The escalating myopia epidemic is one of many reasons why there is a growing need for pediatric contact lens care. Here, we describe what we have learned while building our clinics, our passion for treating pediatric patients with contact lenses, and how to build an eyecare practice focused on pediatric patients.
WHY FIT KIDS?
There are multiple benefits for children who wear contact lenses. The Adolescent and Child Health Initiative to Encourage Vision Empowerment (ACHIEVE) study group demonstrated improved physical appearance, athletic competence, and social acceptance self-perceptions among 8- to 11-year-old myopic children wearing contact lenses as compared to glasses.1 These benefits increase as myopia increases and, combined with the many benefits of myopia management technologies, are enough to consider corrective contact lenses or corneal reshaping for almost every young myope. In addition, corneal scarring, disfigurement caused by trauma or disease (Figure 1), and strabismus in non-seeing eyes are just a few examples of conditions that can be managed with specialty contact lenses—and yes, in kids!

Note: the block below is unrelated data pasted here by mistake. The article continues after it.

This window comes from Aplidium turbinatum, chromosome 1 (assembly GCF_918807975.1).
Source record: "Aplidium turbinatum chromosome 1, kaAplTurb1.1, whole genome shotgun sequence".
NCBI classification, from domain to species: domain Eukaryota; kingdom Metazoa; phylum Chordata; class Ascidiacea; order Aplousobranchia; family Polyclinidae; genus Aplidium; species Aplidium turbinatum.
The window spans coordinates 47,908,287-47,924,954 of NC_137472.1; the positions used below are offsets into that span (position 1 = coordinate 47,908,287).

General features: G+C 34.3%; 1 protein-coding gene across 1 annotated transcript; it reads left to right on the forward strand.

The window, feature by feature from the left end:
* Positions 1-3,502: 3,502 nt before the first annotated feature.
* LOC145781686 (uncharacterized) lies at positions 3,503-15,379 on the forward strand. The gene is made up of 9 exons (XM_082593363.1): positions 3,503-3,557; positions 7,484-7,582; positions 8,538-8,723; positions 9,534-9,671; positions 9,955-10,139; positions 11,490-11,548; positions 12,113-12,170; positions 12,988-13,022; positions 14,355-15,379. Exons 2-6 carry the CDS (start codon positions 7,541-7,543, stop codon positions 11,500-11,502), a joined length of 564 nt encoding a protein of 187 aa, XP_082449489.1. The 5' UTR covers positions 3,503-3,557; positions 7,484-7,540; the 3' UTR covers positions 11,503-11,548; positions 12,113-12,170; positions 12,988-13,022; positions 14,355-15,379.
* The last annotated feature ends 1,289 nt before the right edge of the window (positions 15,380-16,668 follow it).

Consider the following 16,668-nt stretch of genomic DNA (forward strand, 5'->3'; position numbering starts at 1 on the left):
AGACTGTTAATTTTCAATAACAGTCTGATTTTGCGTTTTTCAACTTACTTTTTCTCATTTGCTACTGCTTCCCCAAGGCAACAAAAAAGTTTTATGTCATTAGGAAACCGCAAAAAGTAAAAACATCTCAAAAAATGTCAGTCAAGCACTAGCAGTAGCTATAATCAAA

What other children can benefit? Aphakic patients, who until just a few decades ago would have gone blind, are now able to experience quality vision if highly oxygen-permeable contact lenses are introduced early in life. Children who refuse to wear glasses, amblyopes who refuse a patch...the list goes on and on. In short, contact lenses are a great treatment option for almost all children who have visual needs.
ELEMENTS OF A SUCCESSFUL PEDIATRIC CONTACT LENS PRACTICE
- Motivated and knowledgeable practitioner(s) and staff
- Understanding of patient and caregiver needs
- Child- and contact lens-friendly office
- Well-developed marcom plan
- Marketing integration
- Commitment to improving children’s vision and health
COSTS AND BENEFITS FOR THE PRACTICE